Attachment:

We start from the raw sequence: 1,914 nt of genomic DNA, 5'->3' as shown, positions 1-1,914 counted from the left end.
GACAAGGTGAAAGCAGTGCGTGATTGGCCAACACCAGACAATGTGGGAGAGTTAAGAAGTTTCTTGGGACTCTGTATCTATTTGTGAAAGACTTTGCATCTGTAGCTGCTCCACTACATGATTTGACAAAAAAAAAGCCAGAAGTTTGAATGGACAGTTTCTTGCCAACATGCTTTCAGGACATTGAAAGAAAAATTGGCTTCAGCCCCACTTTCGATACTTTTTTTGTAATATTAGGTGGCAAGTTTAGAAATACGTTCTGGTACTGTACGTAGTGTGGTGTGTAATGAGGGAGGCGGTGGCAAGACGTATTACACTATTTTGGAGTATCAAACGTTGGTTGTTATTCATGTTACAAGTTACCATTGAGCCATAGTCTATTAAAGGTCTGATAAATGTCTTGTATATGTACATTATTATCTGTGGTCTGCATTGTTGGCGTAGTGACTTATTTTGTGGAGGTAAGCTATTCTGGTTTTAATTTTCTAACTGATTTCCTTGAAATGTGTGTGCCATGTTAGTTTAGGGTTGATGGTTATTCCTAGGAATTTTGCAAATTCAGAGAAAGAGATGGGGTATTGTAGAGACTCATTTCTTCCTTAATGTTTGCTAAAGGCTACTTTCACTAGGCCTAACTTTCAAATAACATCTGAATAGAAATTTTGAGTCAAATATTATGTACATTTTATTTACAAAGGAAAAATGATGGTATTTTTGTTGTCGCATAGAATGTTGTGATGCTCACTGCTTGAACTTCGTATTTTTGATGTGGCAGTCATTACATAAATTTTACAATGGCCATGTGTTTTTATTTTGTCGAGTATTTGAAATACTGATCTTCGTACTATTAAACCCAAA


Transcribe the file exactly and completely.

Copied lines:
We start from the raw sequence: 1,914 nt of genomic DNA, 5'->3' as shown, positions 1-1,914 counted from the left end.
GACAAGGTGAAAGCAGTGCGTGATTGGCCAACACCAGACAATGTGGGAGAGTTAAGAAGTTTCTTGGGACTCTGTATCTATTTGTGAAAGACTTTGCATCTGTAGCTGCTCCACTACATGATTTGACAAAAAAAAAGCCAGAAGTTTGAATGGACAGTTTCTTGCCAACATGCTTTCAGGACATTGAAAGAAAAATTGGCTTCAGCCCCACTTTCGATACTTTTTTTGTAATATTAGGTGGCAAGTTTAGAAATACGTTCTGGTACTGTACGTAGTGTGGTGTGTAATGAGGGAGGCGGTGGCAAGACGTATTACACTATTTTGGAGTATCAAACGTTGGTTGTTATTCATGTTACAAGTTACCATTGAGCCATAGTCTATTAAAGGTCTGATAAATGTCTTGTATATGTACATTATTATCTGTGGTCTGCATTGTTGGCGTAGTGACTTATTTTGTGGAGGTAAGCTATTCTGGTTTTAATTTTCTAACTGATTTCCTTGAAATGTGTGTGCCATGTTAGTTTAGGGTTGATGGTTATTCCTAGGAATTTTGCAAATTCAGAGAAAGAGATGGGGTATTGTAGAGACTCATTTCTTCCTTAATGTTTGCTAAAGGCTACTTTCACTAGGCCTAACTTTCAAATAACATCTGAATAGAAATTTTGAGTCAAATATTATGTACATTTTATTTACAAAGGAAAAATGATGGTATTTTTGTTGTCGCATAGAATGTTGTGATGCTCACTGCTTGAACTTCGTATTTTTGATGTGGCAGTCATTACATAAATTTTACAATGGCCATGTGTTTTTATTTTGTCGAGTATTTGAAATACTGATCTTCGTACTATTAAACCCAAA